Dissonance over the question of the Air Defense Identification Zone (ADIZ)—at least in perception—exists. There's very little dissonance over what this means for us as an alliance and also what it means in terms of Chinese ambitions. The initial announcement of the ADIZ was much more assertive than what has actually happened since. Quiet discussions among the United States, China, Japan and South Korea have been fairly persuasive in pointing out to China that the enforcement it originally publicly announced is not acceptable either under international law or in terms of its relationships with its neighbors. China has stepped back from asserting that an ADIZ is something akin to sovereignty that needs to be defended by its military. Nonetheless, militaries are operating in very close proximity. A lot more conversation with China is needed. It is also increasingly going to be in the air which is much harder to develop risk reduction mechanisms around.

China and the status quo

History shows that rising powers feel that their expansion is in their own interests and that they have a legitimate right to increase their military capabilities, and they don't like to be kept down. I suspect that that's very much the thinking in Beijing. We must engage with China clearly considering fairness among countries and this unfolding process. Our countries will be thinking carefully about how to develop mechanisms to prevent escalation that also incorporate Chinese interests.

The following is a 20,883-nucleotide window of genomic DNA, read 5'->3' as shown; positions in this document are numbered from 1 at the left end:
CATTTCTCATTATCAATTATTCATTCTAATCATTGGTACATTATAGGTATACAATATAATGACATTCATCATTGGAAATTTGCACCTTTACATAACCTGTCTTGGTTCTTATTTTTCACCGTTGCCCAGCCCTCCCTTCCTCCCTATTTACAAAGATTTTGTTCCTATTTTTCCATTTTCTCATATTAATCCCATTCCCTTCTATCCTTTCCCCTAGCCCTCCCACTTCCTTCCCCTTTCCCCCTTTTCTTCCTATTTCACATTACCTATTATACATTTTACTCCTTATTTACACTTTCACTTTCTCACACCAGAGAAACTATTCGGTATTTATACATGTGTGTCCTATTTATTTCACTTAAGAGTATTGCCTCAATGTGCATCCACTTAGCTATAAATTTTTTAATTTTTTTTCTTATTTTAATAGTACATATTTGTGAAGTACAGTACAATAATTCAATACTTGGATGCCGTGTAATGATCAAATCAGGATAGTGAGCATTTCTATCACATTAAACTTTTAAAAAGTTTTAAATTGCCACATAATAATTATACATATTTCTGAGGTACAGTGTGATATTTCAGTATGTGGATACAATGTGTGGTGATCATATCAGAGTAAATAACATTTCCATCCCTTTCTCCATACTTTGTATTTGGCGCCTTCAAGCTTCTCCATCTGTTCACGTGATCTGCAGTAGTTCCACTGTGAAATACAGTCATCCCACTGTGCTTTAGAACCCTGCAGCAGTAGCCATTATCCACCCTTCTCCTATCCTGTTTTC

The last point is whether China is more tolerant of risk than is the United States. Status quo powers tend to not want to have wars and conflicts and to be satisfied with the status quo. Countries not satisfied may be willing to take greater risks. That doesn't make them hostile, but it makes our calculation of risk reduction more complex. When the U.S. military thinks about these interactions with China, it asks how it can communicate to the People's Liberation Army (PLA) that it is in their interest to be risk averse militarily.

New challenges

Today's guidelines will take into consideration earlier scenarios and China's maritime expansion, specifically the gray area contingencies worrying the Japanese government. They will also take into consideration the broader maritime, aerial and cyber domains. These are new domains which our militaries have to consider in terms of alliance security.

The context in Asia is more complicated. For decades, Japan has supported an ASEAN-centric vision of regional governance. We are now on the same page. However, ASEAN countries are increasingly worried about tensions between Japan and China. Nothing could disintegrate ASEAN more quickly than a sustained rivalry between the two major economic powers in Asia.

There is also a third challenge which I don't know how to resolve: unresolved historical legacies. The tensions that started in 2012 between Japan and South Korea have been a setback for trilateral U.S.-Japan-South Korea discussions on North Korea and defense cooperation. The Chinese reaction to the purchase of the Senkakus was to leave the China-Japan-Republic of Korea trilateral. The question of historical legacies will affect the summit next year because China is very determined to make the 70th anniversary of the end of the war a focal point of its diplomacy.